There’s no denying it: life with a chronic illness can be hard. Days are long and painful and wearying. Doctor’s visits follow new medications that follow days in bed that just feel like they’ll never end. But as Proverbs 17:22 tells us, laughter really is the best medicine. My own yearlong journey with an undiagnosed autoimmune disease has shown me how important it is to keep a smile on one’s face and the joy of Christ in one’s heart. With that in mind, here are some things that make me laugh when I sit back and think about how my life right now is different from that of your average eighteen-year-old girl’s.
You know you have a chronic illness when…
–You type “m” in the top bar of your laptop, intending to go to your mail, but instead the Mayo Clinic website is the first thing to pop up.
–You can’t count all the medicines you’ve been put on and taken off, and put on and taken off of, and put on and taken off of again.
–You also can’t count all the wrong diagnoses you’ve been given.
–You ALSO can’t count all your doctors! (I’m pretty sure I have nine right now.)
–You’re constantly torn between “I can’t let this disease rule my life” and “I have to listen to my body and do what it says.”
–Your life is a constant game of, “Is this a symptom, or does everyone experience this?”
–You’re the youngest person in the rheumatologist’s waiting room.
–People think you’re out of shape when you can’t walk up the stairs without getting out of breath, which drives you crazy (both them assuming that you’re out of shape, and the fact that, well, you ARE out of shape. But you’re only out of shape because of your illness).
–You can sleep soundly for twelve hours and then wake up and still have zero energy (happened to me just last week). In other words, your secret talent is getting exhausted without doing a single thing. Wow, what an amazing ability!
–You go out for an hour one evening and can’t get out of bed until noon the next day.
–Your illness is so complicated, your doctors don’t know which field of medicine to turn to.
–You plan everything around your symptoms—which never works, because you can never predict your symptoms. But that doesn’t stop you from trying.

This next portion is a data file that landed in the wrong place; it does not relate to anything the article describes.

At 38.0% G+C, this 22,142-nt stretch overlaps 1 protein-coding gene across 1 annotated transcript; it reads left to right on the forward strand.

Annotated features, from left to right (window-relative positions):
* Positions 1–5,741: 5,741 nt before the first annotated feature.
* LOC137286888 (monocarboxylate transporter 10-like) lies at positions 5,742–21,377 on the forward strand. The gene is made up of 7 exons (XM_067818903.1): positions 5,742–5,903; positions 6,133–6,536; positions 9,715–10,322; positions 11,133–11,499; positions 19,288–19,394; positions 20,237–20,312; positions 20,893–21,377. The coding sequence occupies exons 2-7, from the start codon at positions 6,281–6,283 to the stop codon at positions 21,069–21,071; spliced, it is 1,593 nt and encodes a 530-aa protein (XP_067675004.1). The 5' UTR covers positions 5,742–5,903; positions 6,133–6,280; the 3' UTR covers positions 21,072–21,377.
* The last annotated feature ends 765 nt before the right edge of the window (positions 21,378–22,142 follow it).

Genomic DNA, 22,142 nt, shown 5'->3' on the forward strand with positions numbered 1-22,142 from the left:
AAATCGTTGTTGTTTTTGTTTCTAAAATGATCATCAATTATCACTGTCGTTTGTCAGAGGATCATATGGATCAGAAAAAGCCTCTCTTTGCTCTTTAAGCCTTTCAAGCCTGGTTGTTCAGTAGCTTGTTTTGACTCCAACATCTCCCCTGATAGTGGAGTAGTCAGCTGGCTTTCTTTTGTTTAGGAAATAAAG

–It drives you nuts when well-meaning people say, “Get well soon!” (Merriam-Webster’s: “Chronic—always present or encountered.”)
–You wear sweatpants and t-shirts far more often than real clothes.
–Your greatest wish is to be able to go on a run or study for a test or clean the bathroom—things that most people try to get out of.
–Your spelling has improved dramatically. Rheumatologist? Fibromyalgia? Degenerative? No problem!
–You rate your fatigue by: a. capable of movement, b. still conscious, and c. unable to be upright.
–You’re always trying to find terms to explain to “normal” people what your life is like (and when said people hear you say something like “My spoons are all in the dishwasher today,” they think you’re crazy).
–You’ve probably wasted half of your life waiting for the doctor.
–When other people read something with unexpected twists and turns, they’re reading a novel. You’re reading your medical records (they’re thicker than most novels).
–When you’re filling out a form that says “List all your medications” and it only has three lines, you have no idea what to do.
–You don’t know where to start when the doctor says, “What brings you here today?”
–Before going to the doctor, you prepare notes so that you don’t forget your own symptoms. (It’s just that there are so many, and they like to change every few days.)